Gov. Burgum has yet to issue stay-at-home mandate.
North Dakota Gov. Doug Burgum issued an order Monday calling for tighter quarantine measures, after announcing the state's fourth death due to the coronavirus.
The victim was a man in his 70s from Emmons County who had underlying health conditions. He contracted the virus through community spread, Burgum. The death was not included in Monday's update showing the case count at 225, up 18 from the previous day.
Burgum's directive calls for anyone who tests positive for COVID-19 to self-isolate for no less than 14 days. It also requires anyone who lives with someone who tests positive to self-quarantine for two weeks. People who violate the order could be charged with a Class B misdemeanor and face a $1,500 fine.
Burgum has not issued a statewide stay-at-home order. He said the current "state managed, locally executed, federally supported" plan is the best approach right now, rather than a mandate. He has shut down bars, restaurants, health clubs, movie theaters and beauty salons.
A second order signed Monday suspends visitation and non-essential services to long-term care facilities.
"We do this because we're trying to save lives," Burgum said. "There are many other states that have had deadly outbreaks in nursing homes. So far we've been very fortunate here."
Although Burgum said the state is currently well-positioned with hospital beds, he noted that the U.S. Army Corps of Engineers has identified 10 potential sites for temporary hospitals if needed.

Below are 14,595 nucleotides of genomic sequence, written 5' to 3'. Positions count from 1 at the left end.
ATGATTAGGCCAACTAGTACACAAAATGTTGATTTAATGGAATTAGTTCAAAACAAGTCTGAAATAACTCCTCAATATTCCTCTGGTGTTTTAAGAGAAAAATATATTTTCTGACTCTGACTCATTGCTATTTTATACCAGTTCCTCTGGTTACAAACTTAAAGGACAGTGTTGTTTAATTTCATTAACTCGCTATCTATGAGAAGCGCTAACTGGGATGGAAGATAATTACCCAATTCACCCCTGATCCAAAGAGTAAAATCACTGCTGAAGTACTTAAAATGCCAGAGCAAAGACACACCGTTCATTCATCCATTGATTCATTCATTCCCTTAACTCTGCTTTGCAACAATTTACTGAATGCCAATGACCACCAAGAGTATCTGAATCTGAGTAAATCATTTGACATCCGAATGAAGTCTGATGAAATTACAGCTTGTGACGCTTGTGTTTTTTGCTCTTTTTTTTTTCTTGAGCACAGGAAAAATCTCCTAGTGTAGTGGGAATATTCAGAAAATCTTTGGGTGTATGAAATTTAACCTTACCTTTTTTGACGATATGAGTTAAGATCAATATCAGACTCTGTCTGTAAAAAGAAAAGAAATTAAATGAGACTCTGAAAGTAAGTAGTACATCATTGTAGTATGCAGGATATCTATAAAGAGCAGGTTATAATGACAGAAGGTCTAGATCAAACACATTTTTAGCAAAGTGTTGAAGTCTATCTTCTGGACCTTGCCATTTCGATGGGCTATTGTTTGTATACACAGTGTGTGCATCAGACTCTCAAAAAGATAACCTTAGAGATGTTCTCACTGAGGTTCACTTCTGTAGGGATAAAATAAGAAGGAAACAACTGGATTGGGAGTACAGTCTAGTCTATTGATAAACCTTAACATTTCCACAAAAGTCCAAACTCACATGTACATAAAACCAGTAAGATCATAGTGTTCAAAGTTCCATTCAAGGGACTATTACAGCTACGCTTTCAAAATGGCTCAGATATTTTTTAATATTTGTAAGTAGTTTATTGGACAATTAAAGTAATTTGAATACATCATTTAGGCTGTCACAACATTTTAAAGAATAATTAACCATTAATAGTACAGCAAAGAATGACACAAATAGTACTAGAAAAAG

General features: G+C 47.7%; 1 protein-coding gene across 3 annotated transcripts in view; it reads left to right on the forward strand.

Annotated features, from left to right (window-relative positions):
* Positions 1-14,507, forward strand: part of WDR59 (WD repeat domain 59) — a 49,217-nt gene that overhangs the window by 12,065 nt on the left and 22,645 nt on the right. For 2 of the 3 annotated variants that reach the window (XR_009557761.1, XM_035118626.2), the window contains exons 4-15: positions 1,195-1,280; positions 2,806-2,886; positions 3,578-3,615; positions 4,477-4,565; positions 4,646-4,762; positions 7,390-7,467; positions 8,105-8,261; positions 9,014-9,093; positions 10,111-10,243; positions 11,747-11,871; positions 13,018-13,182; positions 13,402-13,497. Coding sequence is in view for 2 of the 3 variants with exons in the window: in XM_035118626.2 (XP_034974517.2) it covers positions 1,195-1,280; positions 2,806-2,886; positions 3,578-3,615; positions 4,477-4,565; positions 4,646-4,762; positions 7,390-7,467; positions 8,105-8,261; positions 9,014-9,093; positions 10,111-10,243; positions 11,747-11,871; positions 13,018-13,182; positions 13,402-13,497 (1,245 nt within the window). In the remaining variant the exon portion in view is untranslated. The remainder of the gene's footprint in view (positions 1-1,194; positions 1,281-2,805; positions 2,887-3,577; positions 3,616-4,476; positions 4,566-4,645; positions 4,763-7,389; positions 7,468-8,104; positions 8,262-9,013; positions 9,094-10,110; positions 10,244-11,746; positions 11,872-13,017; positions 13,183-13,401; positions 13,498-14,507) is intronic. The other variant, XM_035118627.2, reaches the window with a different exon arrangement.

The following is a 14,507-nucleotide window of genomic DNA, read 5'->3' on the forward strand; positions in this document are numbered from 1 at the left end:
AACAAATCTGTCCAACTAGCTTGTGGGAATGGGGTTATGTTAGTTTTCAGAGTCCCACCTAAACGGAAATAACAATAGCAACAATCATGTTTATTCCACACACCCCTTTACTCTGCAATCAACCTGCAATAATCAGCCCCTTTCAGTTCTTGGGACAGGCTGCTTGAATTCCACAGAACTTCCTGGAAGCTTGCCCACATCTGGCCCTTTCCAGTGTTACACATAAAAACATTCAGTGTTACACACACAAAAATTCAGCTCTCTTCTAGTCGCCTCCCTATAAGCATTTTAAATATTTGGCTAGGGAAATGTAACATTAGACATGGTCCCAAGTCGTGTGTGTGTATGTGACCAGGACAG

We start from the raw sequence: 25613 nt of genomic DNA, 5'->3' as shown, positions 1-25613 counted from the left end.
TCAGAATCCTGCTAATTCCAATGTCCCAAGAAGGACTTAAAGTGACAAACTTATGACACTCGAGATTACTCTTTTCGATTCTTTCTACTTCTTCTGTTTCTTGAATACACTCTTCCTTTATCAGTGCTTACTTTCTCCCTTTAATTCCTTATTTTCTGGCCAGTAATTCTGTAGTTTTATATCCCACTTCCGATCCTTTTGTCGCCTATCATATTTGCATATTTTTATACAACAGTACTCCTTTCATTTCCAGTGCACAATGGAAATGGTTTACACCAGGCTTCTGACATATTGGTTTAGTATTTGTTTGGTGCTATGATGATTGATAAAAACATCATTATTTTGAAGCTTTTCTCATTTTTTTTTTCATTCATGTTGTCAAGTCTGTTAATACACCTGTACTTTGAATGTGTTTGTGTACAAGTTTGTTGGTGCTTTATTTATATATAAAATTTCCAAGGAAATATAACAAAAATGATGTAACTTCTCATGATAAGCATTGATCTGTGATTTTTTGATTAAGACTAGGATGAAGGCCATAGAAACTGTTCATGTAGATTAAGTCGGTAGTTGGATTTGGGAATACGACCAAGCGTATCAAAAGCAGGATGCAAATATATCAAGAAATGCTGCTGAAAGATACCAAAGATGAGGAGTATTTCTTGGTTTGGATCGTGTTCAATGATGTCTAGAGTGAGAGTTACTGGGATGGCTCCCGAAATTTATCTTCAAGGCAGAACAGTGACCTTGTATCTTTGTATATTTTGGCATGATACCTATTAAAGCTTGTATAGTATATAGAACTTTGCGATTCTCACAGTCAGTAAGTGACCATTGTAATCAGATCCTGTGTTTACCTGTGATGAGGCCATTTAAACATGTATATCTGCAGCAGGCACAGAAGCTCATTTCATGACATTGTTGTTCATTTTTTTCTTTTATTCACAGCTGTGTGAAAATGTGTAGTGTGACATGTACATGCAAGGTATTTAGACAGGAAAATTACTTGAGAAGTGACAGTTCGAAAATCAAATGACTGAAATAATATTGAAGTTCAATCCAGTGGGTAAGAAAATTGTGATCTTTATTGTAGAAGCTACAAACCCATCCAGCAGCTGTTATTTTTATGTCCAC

"It's our job to prepare for the worst so we will keep doing that as well," the governor said.
The testing count went over 7,000 on Sunday. Burgum said that nearly 800 people were screened during a pilot project for drive-through testing on Saturday at two small western North Dakota towns.
While officials have encouraged residents to enjoy the outdoors as long as they're taking social distancing measures, the virus has impacted one of the state's favorite activities The North Dakota Game and Fish Department on Monday postponed all fishing tournaments for April and May and could extend the order through October depending on COVID-19 conditions.
The department announced earlier it was canceling the paddlefish snagging harvest season. Paddlefish snaggers typically concentrate in large numbers in a small area, officials said.